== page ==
From the outside looking in, change moves in a sluggish manner, small victories refueling the fires of passion on a long road. From the inside looking out, some of the small victories have larger context that offer rejuvenation on that long road. Individual paths that have cracked the systemic roads we journey on. People that stand as a beacon of hope, acting as radiant lighthouses, providing guidance through the footprints of their efforts.


“When I found I had crossed the line, I looked at my hands to see if I was the same person. There was such a glory over everything. The sun came up like gold through the trees, and over the fields, and I felt like I was in heaven.” – Harriet Tubman


One of those lighthouses, about a seven minute walk east of the Girard Station, had its grand-opening on the first of

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February in Fishtown. One of those beacons of hope, owner of Harriet’s Bookshop, Jeannine A. Cook, has planted a seed that has taken root where some told her it would not. 

“It’s kind of happenstance. This is where things opened up and also where a lot of folks were telling me not to be,” Jeannine explained to friends and mentors. Traditionally-held views and emerging talk of gentrification in the Fishtown area suggested that she, an African-American entrepreneur, would not find success. “In general, I have a rebellious nature. I need to have a good reason. I don’t just follow because somebody said so.” 

An educator, a writer and strategist, as told on her self-titled website, Jeannine A. Cook saw an opportunity to be the change and decided to go through with her plans and location, providing a source of literature that offers insight into the lives of marginalized groups in the many bookcases throughout Harriet’s—more than just a few shelves or the single case found in most bookshops. “How do we evolve and shift the paradigm unless we do it and be about that?”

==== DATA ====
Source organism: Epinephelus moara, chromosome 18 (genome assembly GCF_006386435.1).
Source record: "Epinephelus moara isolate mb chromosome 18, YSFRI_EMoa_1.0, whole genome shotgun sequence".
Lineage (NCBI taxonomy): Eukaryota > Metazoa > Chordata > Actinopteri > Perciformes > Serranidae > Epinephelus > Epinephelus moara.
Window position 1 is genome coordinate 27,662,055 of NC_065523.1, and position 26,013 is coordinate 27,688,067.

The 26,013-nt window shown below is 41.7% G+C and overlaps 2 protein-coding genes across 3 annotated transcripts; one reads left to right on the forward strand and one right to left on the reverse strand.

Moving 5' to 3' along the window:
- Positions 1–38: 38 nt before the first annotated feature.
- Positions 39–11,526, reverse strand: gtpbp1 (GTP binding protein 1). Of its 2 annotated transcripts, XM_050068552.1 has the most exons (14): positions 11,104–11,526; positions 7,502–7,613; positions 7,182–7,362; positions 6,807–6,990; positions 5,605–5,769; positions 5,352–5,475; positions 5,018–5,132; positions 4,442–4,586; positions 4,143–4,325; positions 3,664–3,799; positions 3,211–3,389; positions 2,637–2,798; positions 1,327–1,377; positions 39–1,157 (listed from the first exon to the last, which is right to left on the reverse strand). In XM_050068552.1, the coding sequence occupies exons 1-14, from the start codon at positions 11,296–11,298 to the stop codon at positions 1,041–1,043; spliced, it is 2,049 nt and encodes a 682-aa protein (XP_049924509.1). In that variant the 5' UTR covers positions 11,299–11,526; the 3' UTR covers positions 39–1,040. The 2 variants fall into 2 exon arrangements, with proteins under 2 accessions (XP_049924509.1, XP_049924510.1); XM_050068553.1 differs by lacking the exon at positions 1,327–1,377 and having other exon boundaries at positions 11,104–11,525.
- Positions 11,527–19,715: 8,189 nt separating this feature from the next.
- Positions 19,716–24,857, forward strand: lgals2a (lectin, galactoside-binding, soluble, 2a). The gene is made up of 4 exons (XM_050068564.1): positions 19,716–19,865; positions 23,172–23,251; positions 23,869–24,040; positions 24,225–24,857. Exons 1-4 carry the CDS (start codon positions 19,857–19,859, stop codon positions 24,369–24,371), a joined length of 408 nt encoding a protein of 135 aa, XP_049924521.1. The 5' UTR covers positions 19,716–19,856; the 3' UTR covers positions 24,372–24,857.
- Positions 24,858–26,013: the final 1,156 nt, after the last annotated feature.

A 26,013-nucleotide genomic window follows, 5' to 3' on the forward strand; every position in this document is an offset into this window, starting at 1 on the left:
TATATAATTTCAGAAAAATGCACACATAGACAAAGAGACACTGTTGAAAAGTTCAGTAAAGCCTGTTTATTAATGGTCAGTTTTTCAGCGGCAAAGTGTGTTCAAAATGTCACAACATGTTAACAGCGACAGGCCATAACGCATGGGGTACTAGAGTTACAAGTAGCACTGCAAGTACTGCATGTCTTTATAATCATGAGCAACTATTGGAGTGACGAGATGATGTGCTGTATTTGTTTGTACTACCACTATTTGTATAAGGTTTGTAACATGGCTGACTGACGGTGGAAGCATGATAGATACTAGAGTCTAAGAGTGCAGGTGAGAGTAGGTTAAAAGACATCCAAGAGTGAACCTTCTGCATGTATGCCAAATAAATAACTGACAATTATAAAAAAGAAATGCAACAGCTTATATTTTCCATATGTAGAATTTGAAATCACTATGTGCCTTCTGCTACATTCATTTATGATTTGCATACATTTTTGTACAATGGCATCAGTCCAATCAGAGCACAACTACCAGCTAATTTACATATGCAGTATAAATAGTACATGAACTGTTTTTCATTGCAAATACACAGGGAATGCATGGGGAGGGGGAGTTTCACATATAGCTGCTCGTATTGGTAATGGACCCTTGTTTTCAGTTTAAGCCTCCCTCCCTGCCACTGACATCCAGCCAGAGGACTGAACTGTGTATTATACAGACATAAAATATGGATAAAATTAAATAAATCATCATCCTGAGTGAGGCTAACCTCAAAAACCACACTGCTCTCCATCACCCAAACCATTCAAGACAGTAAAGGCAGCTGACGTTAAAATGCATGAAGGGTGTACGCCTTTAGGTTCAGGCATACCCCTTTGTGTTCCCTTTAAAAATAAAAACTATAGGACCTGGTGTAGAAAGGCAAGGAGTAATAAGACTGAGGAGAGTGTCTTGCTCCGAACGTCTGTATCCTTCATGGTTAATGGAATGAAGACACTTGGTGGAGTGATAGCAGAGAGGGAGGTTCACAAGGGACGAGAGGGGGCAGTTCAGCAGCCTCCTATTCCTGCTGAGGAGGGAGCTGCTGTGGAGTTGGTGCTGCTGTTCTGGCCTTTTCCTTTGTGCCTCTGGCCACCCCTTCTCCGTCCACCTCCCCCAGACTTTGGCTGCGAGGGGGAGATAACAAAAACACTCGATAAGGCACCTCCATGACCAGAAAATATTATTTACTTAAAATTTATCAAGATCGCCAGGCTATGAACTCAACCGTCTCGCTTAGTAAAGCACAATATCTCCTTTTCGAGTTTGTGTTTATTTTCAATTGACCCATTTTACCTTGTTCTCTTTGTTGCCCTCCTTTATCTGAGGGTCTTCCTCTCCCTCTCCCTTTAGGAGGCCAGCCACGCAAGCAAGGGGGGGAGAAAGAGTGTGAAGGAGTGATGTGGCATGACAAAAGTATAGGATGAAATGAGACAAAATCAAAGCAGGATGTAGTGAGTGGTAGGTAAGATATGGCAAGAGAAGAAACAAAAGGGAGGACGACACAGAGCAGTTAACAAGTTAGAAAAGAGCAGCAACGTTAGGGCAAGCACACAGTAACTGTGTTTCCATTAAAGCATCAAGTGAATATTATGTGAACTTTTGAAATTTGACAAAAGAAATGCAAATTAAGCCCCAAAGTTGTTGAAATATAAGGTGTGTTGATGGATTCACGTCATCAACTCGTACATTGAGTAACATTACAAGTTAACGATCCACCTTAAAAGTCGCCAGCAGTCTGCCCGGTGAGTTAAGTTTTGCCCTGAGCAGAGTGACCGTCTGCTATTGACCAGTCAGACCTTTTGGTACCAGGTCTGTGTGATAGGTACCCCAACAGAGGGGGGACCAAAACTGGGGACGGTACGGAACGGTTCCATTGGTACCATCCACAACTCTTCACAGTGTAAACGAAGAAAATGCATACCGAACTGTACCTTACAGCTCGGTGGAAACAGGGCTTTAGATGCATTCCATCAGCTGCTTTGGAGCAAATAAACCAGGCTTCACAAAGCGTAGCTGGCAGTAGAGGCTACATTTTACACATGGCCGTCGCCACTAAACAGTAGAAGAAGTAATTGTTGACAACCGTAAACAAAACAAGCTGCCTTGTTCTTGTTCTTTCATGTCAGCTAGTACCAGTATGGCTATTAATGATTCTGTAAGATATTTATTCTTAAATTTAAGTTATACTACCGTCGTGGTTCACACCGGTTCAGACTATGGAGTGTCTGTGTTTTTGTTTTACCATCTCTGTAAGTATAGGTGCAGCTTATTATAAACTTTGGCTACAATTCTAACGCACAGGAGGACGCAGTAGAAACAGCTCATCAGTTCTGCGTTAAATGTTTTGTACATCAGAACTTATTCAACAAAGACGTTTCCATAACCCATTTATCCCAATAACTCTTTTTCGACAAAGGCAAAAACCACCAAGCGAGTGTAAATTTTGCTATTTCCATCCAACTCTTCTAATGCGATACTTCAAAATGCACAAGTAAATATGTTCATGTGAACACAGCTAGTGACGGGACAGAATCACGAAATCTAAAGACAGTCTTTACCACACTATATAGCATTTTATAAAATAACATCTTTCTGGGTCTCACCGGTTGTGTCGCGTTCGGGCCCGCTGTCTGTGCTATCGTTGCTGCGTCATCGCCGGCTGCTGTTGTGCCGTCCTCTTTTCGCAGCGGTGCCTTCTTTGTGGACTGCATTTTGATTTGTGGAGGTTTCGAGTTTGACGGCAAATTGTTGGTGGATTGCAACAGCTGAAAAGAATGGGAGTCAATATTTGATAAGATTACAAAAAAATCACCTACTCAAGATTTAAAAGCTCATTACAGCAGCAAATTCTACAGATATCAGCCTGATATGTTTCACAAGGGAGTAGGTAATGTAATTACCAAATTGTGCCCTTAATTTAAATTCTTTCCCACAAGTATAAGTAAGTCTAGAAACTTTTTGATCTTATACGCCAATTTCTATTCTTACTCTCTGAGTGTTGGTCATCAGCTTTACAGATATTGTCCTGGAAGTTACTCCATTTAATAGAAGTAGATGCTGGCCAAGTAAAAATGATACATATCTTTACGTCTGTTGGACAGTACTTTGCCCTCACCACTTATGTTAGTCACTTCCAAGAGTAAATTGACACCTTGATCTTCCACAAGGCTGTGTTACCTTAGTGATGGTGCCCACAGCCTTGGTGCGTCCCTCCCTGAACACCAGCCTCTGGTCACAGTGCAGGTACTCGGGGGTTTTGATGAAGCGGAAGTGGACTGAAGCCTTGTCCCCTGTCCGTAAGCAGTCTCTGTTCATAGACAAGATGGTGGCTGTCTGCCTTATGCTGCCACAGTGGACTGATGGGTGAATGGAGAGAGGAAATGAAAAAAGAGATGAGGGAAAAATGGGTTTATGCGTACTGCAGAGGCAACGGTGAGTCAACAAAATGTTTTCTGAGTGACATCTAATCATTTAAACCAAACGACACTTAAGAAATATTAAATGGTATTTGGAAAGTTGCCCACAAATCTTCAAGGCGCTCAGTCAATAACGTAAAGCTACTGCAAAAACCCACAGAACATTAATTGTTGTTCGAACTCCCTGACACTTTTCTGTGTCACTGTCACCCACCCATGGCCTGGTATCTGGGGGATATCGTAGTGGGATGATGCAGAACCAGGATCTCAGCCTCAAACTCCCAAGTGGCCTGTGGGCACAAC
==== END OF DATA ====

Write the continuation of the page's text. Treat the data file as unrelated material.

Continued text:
Fishtown is becoming a neighborhood of artists. This is something that is vital in the effort of reenvisioning a better tomorrow. Cook plans on highlighting artists through workshops and events hosted at Harriet’s Bookshop. It will have a children’s library where a child of color can pick up a book with someone like them on the cover and be represented in the pages within, and writers’ workshops where oral storytelling is given life. 

“I think a city that celebrates its artists is always going to have better results than cities that do not. Artists are the problem solvers. We are paradigm shifters, right? And so you see cities that really celebrate their artists, you are going to see certain problems being solved in creative ways.” 

Cook offers her thoughts on what it takes to be for cities to grow and prosper. “I think even Philly can do a better job at it. For a city that has so many artists… put those artist at the forefront of some of these major issues, put artist at the forefront of the poverty issue, the violence issue, the food issue and, I bet you, artist will come with creative, out the box, oh-no-one-thought-about-that ways to fix some of these issues.”
    Harriet’s Bookshop is more than just an indie bookshop that popped up in the hipster neighborhood. It is a legacy of change, a homage to the past, and a connection across cultures, much like the works of literature inside. A statement that should echo through the city. Jeannine A. Cook is more than a bookshop owner. She is a beacon of hope.